If you purchase a copy of The Lean Enterprise Memory Jogger by Richard MacInnes, you will have a basic reference work that will teach you the Lean Toolkit (Value-Stream Mapping, Visual Management, Error Proofing, Quick Changeover, Standard Operations, One-Piece Flow, Kanban/Pull Scheduling, Total Productive Maintenance and Lean Metrics). These tools, valuable as they are, should still be viewed with caution since they may not all be applicable to the job shop, which is most unlike an assembly line. Still, similar tools will be absolutely necessary to design and operate a flexible and lean job shop.

For example, a job-shop owner will realize savings and business growth if he/she provides a clean and safe workplace that allows employees to become more productive. Without a doubt, some of the best practices pioneered by Toyota, such as 6S (5S + Safety), quality at source, total productive maintenance, setup reduction, employee involvement and empowerment, etc., are universally applicable and beneficial to any manufacturing or service system.

For managing and running a job shop, I would not hesitate to recommend and endorse everything that the Toyota Production System has to offer on the “soft side,” such as culture change, workforce and leadership development, strategic planning, sustaining change, teamwork, etc. You will probably use Value-Stream Mapping (VSM) to identify opportunities to eliminate waste and achieve flow production in your facility.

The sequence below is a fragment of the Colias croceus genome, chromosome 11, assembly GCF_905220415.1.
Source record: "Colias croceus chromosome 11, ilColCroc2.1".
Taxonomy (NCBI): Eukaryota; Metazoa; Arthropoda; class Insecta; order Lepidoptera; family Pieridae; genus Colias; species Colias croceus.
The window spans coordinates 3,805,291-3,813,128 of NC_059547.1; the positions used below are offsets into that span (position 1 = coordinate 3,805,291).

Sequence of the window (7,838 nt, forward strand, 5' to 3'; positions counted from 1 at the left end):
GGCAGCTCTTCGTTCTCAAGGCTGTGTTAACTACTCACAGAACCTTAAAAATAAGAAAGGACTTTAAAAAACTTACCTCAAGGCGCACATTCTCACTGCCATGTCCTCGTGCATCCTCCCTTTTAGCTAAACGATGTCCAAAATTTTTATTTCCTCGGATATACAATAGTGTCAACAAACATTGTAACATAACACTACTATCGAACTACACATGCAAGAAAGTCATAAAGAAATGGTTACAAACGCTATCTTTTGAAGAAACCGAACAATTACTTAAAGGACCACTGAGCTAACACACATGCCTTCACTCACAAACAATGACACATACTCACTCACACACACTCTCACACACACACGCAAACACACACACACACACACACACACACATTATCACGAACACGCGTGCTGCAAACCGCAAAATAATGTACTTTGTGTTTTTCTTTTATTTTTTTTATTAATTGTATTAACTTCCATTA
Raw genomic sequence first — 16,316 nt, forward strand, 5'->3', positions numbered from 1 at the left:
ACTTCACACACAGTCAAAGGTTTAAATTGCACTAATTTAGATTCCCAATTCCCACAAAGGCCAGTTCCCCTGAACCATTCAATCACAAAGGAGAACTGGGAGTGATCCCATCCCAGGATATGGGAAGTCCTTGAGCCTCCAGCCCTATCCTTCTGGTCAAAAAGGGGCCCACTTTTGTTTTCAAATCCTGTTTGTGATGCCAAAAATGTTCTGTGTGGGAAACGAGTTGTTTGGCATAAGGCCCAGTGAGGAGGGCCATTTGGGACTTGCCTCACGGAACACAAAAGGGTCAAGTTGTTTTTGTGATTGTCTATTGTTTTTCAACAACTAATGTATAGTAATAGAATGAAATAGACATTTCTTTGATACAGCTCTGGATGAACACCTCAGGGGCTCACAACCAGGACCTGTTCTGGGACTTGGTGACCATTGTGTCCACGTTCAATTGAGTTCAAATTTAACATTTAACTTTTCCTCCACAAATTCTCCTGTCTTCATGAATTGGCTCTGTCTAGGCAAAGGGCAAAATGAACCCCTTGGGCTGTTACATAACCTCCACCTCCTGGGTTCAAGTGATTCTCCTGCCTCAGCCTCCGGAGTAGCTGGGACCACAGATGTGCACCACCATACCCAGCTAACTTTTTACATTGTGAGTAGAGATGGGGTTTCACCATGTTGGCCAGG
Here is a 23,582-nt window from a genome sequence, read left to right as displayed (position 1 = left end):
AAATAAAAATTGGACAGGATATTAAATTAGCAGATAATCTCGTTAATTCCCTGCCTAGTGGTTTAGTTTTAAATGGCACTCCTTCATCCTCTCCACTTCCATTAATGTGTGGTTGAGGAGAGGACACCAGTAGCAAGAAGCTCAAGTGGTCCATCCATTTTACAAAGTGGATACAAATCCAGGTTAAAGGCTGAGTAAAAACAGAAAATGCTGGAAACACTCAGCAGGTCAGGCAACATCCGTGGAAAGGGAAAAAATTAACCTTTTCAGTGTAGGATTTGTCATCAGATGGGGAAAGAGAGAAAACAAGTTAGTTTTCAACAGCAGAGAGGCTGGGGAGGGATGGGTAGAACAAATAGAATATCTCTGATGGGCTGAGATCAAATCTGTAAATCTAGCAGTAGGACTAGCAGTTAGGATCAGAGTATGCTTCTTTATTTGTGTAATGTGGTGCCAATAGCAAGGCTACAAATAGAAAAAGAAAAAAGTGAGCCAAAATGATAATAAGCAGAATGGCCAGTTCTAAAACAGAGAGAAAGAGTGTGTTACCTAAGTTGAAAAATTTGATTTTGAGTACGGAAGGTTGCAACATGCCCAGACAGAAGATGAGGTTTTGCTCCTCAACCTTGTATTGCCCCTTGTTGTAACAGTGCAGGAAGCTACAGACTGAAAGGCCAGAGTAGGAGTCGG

Before the implementation of the JobshopLean program, tool storage was less than optimal.

IMPLEMENT A LEAN 101 EVENT IN YOUR FACILITY

Lean 101 refers to the basics of process mapping – analysis and improvement – driven by the objective of waste elimination to increase the pace at which any order flows through your facility. It is an extremely effective first step for any job shop.

It is important that you develop an in-house video to teach your management and employees the basics of Lean Thinking using “picture evidence” of the costs and flow delays associated with the various types of waste. You thereby create a valuable educational resource that relates directly to your operation. The eye-opening education provided by this video will help to quickly identify and implement high-impact, low-cost improvement projects.

There are some videos that should be considered required viewing by everyone in your company. Two of these are available from the Society of Manufacturing Engineers (www.sme.org): Mapping Your Value Stream and Customer-Focused Manufacturing. The first will introduce you to VSM, which is a simple, yet powerful, manual and visual method for analysis and improvement of processes and/or systems. The second will introduce you to what is typically the end result of a VSM event in a manufacturing facility, i.e. the design and implementation of a manufacturing or assembly cell.